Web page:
The source of archetype

“We came up with the finished concept fairly quickly”, says Benedikt Sauerland, taking another look at the first models of the new ritual bathroom. Sauerland is a manager at Sieger Design and was the chief designer on the ELEMENTAL SPA project. He himself is rather surprised that a prototype that the designers regarded pretty much as a space holder, designed to illustrate their basic first draft, actually looks very similar to the end product.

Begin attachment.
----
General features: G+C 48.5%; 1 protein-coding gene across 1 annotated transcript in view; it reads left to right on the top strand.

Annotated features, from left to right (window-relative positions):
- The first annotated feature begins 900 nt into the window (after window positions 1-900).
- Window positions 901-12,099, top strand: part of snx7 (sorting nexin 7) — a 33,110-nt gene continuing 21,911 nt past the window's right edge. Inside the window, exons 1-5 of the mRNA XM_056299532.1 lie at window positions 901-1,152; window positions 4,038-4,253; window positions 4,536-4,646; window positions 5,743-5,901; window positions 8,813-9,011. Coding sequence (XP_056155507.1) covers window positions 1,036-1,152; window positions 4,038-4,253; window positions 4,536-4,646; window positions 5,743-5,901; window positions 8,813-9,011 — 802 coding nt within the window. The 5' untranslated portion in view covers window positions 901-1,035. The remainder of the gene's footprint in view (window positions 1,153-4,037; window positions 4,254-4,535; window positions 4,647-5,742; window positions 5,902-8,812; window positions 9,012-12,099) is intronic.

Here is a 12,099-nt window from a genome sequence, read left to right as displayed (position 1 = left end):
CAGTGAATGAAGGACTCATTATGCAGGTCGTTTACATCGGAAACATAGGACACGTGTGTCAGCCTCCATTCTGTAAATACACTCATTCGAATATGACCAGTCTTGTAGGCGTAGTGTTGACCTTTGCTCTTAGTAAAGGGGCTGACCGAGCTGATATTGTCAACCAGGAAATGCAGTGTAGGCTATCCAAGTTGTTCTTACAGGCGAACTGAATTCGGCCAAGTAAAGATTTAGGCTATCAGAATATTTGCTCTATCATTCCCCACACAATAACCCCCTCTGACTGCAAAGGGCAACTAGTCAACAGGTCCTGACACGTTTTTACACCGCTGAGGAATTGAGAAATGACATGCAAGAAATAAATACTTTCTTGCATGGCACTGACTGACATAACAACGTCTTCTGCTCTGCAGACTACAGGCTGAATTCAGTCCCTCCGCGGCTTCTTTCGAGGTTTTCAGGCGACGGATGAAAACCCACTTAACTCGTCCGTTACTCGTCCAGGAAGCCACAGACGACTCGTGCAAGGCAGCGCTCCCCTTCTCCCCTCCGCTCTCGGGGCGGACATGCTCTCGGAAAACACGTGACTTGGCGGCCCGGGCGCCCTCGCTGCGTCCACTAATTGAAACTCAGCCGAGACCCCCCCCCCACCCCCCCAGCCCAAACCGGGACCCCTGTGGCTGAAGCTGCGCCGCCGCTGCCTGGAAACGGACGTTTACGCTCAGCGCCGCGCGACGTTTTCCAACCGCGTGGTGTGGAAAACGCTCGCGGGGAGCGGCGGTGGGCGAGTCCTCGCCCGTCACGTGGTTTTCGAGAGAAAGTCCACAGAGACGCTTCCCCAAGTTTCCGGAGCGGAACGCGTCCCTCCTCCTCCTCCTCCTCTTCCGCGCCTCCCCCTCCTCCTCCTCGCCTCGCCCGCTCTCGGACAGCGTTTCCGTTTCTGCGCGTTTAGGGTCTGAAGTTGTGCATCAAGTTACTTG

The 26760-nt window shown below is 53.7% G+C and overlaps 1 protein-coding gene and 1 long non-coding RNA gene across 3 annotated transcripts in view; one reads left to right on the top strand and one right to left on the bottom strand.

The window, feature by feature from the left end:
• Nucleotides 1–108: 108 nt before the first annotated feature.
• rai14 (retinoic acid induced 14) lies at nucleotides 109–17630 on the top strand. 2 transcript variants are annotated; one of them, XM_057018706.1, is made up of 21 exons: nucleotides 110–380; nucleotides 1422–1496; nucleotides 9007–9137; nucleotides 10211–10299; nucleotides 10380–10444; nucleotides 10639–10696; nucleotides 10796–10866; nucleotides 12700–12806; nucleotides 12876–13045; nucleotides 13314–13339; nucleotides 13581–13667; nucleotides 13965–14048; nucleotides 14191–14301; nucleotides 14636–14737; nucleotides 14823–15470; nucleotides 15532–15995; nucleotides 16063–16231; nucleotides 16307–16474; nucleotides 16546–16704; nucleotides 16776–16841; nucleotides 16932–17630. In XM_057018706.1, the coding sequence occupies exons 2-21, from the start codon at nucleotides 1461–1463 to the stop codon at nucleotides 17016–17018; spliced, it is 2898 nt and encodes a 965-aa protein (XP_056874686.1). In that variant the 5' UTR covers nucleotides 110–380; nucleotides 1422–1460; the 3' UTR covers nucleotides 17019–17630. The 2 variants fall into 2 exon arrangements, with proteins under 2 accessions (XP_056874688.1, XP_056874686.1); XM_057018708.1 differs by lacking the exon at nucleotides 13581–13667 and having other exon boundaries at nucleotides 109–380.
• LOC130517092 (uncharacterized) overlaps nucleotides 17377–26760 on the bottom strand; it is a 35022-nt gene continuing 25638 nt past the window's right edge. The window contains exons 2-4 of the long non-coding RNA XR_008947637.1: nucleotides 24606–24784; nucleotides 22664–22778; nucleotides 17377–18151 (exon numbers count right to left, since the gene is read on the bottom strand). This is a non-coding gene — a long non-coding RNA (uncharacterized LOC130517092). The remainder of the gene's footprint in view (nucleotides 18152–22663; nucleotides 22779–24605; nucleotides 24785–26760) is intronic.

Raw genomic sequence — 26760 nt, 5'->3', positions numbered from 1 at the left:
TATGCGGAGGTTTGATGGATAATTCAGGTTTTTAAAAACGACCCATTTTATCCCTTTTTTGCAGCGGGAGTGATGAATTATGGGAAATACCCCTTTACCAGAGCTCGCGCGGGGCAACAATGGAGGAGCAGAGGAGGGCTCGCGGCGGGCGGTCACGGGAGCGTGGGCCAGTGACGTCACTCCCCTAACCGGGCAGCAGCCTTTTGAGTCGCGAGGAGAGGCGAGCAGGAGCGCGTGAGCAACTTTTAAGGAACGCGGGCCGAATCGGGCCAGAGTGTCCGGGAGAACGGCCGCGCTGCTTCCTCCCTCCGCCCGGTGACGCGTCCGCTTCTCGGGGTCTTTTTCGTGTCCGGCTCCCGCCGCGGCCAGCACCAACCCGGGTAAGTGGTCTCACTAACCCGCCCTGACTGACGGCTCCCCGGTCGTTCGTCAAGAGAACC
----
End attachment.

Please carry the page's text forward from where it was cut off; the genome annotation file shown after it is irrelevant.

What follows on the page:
ELEMENTAL SPA is a highly unusual project and not a form-finding task in the usual sense. The design process focused on the following question: How can the concepts be implemented in an actual product? Sauerland is certain that “people will use water much more freely within the home”. As far as he is concerned, the term ritual bathroom refers to the “conscious, almost cultic perception of water”. The product will therefore encourage people “to become more aware of their own behavior”. How does an innovative design and a new product emerge from initial ideas?